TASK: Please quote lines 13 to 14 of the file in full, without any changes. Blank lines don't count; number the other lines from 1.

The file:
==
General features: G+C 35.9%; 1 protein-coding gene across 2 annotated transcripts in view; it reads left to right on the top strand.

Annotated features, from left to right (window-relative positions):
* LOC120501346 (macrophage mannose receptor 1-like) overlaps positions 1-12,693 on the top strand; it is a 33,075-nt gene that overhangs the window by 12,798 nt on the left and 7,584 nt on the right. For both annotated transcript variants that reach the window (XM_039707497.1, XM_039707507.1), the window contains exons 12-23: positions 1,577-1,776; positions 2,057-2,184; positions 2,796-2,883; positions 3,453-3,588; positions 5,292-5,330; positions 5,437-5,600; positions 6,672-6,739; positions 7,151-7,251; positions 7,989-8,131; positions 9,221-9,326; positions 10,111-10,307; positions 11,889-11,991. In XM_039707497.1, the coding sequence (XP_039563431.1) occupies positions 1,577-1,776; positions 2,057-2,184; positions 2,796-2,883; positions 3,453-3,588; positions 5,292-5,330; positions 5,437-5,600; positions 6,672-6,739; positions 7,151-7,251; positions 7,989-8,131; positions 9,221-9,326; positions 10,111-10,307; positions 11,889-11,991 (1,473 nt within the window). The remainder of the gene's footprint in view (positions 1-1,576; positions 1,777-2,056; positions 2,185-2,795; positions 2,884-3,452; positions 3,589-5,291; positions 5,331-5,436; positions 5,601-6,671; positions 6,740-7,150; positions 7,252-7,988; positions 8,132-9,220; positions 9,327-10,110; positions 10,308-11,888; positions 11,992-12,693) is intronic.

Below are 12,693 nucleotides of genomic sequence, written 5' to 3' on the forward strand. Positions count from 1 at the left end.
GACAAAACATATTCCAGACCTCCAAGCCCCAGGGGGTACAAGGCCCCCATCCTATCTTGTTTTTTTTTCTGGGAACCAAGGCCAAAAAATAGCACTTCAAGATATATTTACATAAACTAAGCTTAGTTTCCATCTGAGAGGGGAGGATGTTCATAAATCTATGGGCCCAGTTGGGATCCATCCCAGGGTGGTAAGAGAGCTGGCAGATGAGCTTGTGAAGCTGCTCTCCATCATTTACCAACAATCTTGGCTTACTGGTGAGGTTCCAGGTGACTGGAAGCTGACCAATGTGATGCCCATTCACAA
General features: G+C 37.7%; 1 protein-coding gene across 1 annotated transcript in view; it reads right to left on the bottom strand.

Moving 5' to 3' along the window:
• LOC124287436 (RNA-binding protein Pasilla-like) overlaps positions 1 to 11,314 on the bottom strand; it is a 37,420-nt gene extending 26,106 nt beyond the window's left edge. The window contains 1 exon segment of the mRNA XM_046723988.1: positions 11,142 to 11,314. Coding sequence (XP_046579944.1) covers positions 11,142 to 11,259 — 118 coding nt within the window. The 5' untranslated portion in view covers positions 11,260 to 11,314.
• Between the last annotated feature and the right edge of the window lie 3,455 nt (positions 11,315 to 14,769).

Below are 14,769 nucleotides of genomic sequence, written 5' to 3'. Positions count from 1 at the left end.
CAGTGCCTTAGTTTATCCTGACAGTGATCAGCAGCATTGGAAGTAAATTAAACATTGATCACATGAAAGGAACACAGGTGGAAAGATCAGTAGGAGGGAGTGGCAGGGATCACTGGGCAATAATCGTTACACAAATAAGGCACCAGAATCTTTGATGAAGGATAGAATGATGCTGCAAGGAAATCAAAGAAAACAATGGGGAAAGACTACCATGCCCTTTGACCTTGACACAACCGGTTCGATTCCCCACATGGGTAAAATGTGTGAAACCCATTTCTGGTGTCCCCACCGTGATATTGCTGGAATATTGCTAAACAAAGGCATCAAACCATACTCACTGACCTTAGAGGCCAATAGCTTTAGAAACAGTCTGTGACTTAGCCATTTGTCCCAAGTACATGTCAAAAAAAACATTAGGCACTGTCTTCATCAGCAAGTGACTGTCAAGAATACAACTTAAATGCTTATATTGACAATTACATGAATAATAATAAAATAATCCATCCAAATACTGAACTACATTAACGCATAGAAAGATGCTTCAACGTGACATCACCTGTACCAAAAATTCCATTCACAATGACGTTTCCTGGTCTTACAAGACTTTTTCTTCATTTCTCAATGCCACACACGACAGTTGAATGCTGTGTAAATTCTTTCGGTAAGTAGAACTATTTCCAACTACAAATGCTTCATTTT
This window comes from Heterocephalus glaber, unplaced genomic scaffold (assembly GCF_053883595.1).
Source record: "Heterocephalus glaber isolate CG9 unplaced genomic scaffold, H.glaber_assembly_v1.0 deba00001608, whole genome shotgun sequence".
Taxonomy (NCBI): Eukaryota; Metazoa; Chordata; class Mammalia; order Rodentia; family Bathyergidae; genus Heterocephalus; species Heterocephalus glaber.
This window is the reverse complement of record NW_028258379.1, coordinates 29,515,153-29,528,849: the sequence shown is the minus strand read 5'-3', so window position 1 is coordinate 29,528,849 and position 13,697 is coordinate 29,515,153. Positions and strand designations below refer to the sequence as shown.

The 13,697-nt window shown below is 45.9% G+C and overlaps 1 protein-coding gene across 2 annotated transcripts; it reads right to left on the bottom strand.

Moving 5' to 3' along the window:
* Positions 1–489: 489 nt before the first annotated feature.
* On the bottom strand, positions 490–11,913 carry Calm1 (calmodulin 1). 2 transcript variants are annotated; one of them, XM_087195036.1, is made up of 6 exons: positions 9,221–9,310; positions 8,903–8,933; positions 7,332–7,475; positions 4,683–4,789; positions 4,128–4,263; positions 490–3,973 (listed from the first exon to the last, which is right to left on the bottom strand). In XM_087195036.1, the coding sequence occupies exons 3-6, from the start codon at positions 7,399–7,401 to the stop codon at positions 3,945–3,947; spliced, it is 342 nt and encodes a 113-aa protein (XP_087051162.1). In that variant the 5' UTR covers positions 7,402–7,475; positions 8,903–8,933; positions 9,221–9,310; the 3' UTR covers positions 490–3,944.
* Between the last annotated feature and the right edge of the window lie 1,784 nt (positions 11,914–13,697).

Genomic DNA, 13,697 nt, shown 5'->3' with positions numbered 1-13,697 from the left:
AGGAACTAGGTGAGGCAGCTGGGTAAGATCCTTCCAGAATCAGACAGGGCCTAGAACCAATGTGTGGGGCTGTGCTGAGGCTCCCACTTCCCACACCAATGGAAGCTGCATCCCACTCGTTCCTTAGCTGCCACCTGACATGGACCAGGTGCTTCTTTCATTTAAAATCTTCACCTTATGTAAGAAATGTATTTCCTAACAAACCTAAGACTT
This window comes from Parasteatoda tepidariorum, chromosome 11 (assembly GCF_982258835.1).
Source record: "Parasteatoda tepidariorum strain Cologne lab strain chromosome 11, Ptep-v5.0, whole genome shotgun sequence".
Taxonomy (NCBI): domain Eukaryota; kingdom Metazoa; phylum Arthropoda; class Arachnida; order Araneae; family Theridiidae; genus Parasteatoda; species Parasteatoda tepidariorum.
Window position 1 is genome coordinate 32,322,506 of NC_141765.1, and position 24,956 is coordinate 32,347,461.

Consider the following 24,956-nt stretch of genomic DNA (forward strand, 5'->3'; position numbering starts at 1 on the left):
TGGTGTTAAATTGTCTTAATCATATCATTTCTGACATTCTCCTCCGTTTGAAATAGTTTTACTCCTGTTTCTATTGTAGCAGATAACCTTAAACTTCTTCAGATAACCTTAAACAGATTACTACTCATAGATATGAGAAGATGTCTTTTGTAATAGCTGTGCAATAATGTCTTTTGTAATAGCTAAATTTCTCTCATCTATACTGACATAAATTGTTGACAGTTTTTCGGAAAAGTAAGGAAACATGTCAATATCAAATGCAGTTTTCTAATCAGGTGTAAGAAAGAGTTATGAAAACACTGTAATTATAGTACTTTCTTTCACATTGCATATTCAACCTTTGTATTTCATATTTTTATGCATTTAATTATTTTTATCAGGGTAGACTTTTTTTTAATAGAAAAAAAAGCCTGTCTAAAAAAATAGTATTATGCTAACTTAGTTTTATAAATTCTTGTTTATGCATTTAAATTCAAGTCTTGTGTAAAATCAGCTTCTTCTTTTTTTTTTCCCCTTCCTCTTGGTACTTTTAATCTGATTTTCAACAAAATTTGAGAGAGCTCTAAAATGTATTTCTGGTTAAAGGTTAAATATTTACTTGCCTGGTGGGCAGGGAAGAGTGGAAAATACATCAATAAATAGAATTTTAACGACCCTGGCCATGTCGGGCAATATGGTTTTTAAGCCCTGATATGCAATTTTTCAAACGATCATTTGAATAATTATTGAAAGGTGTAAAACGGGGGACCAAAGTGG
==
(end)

Source record: "Heterocephalus glaber isolate CG9 unplaced genomic scaffold, H.glaber_assembly_v1.0 deba00001608, whole genome shotgun sequence".
Taxonomy (NCBI): Eukaryota; Metazoa; Chordata; class Mammalia; order Rodentia; family Bathyergidae; genus Heterocephalus; species Heterocephalus glaber.